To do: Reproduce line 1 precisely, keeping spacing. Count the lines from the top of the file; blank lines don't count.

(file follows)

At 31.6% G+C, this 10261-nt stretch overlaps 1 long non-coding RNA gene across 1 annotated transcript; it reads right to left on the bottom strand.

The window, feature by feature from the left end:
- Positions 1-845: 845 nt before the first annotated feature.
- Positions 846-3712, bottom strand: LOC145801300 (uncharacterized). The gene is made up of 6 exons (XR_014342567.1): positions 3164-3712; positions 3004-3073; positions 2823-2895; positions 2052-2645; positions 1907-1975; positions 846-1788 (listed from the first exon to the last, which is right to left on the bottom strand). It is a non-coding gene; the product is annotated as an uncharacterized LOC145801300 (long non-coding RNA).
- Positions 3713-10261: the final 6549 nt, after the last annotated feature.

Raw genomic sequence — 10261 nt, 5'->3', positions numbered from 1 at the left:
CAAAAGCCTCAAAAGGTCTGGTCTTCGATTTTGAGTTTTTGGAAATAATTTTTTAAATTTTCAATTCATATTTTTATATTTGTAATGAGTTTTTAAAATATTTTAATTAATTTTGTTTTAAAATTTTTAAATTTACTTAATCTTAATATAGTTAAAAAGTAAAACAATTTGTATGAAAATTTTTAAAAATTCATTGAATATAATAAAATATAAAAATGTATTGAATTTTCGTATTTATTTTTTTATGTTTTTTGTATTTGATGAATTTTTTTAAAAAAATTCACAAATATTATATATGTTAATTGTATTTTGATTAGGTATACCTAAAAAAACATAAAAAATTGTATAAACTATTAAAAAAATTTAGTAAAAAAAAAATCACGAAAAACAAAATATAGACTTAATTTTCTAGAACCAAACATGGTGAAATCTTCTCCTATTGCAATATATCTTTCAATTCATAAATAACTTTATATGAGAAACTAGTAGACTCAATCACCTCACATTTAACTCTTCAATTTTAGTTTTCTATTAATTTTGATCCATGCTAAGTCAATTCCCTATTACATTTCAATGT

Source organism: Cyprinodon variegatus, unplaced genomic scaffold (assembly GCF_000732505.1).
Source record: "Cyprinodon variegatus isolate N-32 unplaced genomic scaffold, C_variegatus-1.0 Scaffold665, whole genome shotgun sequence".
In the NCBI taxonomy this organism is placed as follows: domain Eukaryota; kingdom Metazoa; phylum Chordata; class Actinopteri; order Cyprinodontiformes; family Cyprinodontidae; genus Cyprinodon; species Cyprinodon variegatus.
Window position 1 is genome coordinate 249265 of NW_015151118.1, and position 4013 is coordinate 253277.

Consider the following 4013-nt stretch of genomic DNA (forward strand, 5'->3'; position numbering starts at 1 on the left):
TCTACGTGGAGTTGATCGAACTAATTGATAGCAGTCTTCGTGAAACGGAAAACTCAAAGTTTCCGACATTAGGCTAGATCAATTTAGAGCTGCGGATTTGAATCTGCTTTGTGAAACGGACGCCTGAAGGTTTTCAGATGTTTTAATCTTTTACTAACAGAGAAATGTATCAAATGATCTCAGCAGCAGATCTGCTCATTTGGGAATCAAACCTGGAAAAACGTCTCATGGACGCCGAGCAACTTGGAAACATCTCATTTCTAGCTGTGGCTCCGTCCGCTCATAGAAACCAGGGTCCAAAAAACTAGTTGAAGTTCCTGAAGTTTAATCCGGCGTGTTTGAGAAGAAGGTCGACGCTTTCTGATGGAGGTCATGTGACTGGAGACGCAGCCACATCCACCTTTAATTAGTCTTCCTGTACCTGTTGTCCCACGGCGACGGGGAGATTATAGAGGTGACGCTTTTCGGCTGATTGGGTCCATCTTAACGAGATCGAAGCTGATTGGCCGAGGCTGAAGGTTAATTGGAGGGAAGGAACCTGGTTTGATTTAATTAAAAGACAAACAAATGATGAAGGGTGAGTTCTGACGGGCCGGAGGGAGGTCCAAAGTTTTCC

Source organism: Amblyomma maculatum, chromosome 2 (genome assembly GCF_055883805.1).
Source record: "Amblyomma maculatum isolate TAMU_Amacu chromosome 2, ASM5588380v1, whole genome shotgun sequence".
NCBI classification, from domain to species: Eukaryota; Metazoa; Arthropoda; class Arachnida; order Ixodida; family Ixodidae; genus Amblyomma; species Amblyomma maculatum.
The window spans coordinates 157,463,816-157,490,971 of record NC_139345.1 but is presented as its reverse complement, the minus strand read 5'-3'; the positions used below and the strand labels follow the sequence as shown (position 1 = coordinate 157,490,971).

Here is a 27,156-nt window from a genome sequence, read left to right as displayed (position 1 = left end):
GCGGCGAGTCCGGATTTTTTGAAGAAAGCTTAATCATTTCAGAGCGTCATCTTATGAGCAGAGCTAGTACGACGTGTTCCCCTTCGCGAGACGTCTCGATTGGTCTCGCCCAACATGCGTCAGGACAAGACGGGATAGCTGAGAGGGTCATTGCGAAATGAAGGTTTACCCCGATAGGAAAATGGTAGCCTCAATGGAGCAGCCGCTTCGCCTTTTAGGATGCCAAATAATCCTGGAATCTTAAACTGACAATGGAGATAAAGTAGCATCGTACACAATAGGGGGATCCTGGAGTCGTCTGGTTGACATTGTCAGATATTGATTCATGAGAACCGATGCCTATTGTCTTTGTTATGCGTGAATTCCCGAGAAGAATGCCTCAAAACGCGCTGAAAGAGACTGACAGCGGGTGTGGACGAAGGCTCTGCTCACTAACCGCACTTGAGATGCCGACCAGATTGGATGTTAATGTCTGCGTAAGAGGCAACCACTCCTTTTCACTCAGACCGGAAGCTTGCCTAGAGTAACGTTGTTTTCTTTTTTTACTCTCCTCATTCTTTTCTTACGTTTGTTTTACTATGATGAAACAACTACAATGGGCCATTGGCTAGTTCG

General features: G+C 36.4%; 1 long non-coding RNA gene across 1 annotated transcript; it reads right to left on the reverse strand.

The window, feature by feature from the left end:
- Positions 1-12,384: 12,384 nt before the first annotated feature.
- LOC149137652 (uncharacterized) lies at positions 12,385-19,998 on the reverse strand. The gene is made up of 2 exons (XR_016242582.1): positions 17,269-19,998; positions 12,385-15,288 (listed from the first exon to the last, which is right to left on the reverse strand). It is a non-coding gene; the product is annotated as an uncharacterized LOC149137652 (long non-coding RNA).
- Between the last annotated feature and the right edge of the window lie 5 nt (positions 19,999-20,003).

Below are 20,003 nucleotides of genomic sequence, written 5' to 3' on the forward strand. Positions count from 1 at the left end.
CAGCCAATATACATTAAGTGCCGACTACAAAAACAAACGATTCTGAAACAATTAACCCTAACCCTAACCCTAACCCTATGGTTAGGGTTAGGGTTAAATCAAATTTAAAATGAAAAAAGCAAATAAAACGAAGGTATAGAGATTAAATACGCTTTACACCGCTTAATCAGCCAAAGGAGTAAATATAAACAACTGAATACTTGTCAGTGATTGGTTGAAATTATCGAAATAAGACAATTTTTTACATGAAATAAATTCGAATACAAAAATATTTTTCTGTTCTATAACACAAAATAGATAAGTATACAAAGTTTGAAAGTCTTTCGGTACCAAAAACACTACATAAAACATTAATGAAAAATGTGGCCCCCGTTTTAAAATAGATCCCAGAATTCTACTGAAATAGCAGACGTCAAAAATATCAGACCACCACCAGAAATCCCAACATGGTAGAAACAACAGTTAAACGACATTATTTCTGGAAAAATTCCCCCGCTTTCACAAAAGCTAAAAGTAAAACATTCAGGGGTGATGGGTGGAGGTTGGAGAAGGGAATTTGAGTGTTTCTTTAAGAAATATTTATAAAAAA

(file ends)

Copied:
At 31.6% G+C, this 10261-nt stretch overlaps 1 long non-coding RNA gene across 1 annotated transcript; it reads right to left on the bottom strand.